An improvement on short-chain alkoxides or MOD with acetates is sol-gel deposition with barium strontium and titanium methoxyethoxides. Barium titanium methoxyethoxides are known (J. -F. Campion, D. A. Payne, H. K. Chae, J. K. Maurin, S. R. Wilson, Inorg. Chem. Volume 30, pg. 3245, 1991; K. G. Caulton, M. H. Chisolm, S. R. Drake, J. C. Huffman, J. Chem. Soc. Chem. Comm., pg. 1498 (1990) and have been fabricated into thin films (J. -F. Campion, D. A. Payne, H. K. Chae and Z. Xu, Ceramic Trans. Volume 22, pg. 477, 1991; M. H. Frey, D. A. Payne, Appl. Phys. Lett. Volume 63, pp. 2753, 1993). Strontium titanium 2-methoxyethoxides are known and have been fabricated into thin films (U. Selvarag, A. V. Prasadarao, S. Komarneni, R. Roy, Materials Letters Volume 23, pg. 123, 1995).

Methoxyethoxides hydrolyze more slowly than acetates or short chain alkolides, resulting in improved moisture tolerance and solvent stability. However, barium strontium titanium methoxyethoxide mixtures have limited solubility, limiting solution concentrations to less than 0.4 M. This limited solubility necessitates storage of dilute stock solutions, difficulty in spin coating or dipping thick layers, and solubility problems during extended storage, and precipitation during spin coating or dipping.

Barium titanium methoxyethoxides have been shown to form partially hydrolyzed clusters after exposure to trace amounts of water which leads to a degradation of the spin solution and results in films with poorer electrical properties. An additional problem associated with methoxyethanol is its tetragenic toxicity. Methoxyethanol is banned in many industrial applications and is listed as a hazardous waste product, limiting its usefulness for commercial applications.

SUMMARY OF INVENTION

An object of the present invention is to provide metal alkoxyalkoxides that exhibit increased solubility in organic solvents, reduced tendency to hydrolyze than prior art alkoxyalkoxides, along with enhanced safety upon use of the compounds. Compounds of the present invention also exhibit improved solution stability, longer shelf life and ability to spin thicker films per layer. A metal alkoxyalkoxide is a compound of the form ML.sub.a, where M is a metal, L is an alkoxyalkoxide ligand, and a is a subscript indicating the number of units of the alkoxyalkoxide ligand required to correspond with the valence requirements of the metal. An alkoxyalcohol is distinguished from an alcohol by the existence of an ether linkage, C--O--C, in the hydrocarbon backbone of the alkoxyalcohol.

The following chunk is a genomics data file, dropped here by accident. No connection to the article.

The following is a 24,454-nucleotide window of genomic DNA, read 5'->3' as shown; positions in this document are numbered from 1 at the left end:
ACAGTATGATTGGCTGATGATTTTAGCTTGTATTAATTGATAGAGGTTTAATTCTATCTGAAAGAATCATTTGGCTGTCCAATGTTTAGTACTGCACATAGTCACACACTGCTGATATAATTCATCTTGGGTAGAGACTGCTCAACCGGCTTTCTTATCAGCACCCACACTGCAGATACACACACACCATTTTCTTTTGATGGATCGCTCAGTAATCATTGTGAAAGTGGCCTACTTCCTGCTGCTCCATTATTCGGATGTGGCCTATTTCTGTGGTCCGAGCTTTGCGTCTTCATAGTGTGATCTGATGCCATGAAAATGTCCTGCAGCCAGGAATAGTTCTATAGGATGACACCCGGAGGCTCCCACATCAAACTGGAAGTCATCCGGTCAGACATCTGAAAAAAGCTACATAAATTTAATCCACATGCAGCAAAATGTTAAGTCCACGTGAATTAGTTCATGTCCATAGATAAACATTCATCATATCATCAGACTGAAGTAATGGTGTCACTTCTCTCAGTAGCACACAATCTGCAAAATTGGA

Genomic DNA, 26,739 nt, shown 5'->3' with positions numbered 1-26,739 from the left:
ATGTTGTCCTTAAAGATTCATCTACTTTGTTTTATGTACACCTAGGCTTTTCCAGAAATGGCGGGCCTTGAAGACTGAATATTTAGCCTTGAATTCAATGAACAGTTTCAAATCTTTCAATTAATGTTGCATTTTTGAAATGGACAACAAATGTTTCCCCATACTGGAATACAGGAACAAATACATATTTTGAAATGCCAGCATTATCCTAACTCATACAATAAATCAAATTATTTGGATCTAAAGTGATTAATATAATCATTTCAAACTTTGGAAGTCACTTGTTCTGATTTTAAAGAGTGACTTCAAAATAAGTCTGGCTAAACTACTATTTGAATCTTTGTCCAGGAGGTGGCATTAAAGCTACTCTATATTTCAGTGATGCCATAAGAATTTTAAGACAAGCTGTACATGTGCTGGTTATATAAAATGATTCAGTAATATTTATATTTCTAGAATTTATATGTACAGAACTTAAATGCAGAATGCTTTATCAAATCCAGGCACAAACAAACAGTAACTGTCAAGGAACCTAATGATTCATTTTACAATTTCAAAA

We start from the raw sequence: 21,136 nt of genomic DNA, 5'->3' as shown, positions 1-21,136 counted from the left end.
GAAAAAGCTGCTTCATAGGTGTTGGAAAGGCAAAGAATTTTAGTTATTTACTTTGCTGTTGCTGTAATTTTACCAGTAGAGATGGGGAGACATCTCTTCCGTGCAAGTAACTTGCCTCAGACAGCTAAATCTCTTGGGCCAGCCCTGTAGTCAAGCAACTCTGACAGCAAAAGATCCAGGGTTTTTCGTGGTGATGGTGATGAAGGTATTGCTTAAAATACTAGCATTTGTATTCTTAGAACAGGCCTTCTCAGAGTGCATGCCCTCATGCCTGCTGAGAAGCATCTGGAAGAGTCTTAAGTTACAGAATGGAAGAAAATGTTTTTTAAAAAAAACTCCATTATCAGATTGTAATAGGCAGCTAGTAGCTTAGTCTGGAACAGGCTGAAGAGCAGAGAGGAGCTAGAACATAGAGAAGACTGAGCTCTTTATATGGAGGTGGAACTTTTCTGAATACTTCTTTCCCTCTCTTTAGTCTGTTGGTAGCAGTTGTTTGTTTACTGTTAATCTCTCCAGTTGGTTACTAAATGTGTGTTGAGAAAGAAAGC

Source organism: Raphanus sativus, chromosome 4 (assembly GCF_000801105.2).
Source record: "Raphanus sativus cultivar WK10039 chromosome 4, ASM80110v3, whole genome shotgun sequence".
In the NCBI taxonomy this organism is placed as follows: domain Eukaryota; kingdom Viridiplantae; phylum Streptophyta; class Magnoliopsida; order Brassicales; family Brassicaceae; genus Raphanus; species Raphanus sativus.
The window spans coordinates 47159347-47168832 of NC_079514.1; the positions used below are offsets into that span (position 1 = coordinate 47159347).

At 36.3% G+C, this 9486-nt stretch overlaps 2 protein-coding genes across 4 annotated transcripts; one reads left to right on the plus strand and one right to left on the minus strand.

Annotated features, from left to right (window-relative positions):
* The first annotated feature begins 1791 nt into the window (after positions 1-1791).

According to the present invention, the alkoxy portion of metal alkoxyalkoxide contains 3 to 7 carbon atoms. The alkoxide portion of the compounds of the present invention contains 2-6 carbon atoms. Suitable metals employed to form the novel alkoxyalkoxides of the present invention are metal selected from the group consisting of Group I, Group II, Group IIIB, Group IVA, Group V, Group VIIB and Group VIII metals.

The present invention is also concerned with solutions of the metal alkoxyalkoxides.

Another aspect of the present invention is solutions of mixtures of metal alkoxyalkoxides of the present invention with each other and/or with other metal alkoxyalkoxides.

A further aspect of the invention is forming films from solutions of the metal alkoxyalkoxides.

Still other objects and advantages of the present invention will become readily apparent by those skilled in the art from the following detailed description, wherein it is shown and described only the preferred embodiments of the invention, simply by way of illustration of the best mode contemplated of carrying out the invention. As will be realized the invention is capable of other and different embodiments, and its several details are capable of modifications in various obvious respects, without departing from the invention. Accordingly, the description is to be regarded as illustrative in nature and not as restrictive.

BEST AND VARIOUS MODES FOR CARRYING OUT INVENTION

The present invention is concerned with metal increased solubility in organic solvents, reduced tendency to hydrolyze than prior art alkoxyalkoxides along with enhanced safety upon use of the compounds.

According to the present invention, the alkoxy portion of metal alkoxyalkoxide contains 3 to 7 carbon atoms and includes propoxy, butoxy, pentoxy and heptoxy moieties with butoxy being preferred.

The alkoxide portion of the compounds of the present invention contains 2-6 carbon atoms, preferably 2-3 carbon atoms, and includes ethanol and propanol.

Examples of suitable alkoxyalkoxide portions of the compounds of the present invention are propoxyethanol, butoxyethanol, pentoxyethanol, heptoxyethanol, propoxypropanol, butoxypropanol, pentoxyproponal, and heptoxyproponal, and preferably butoxyethanol.

Suitable metals employed to form the novel alkoxyalkoxides of the present invention are metals selected from the group consisting of Group I, Group II, Group IIIB, Group IVA, Group V, Group VIIB and Group VIII metals.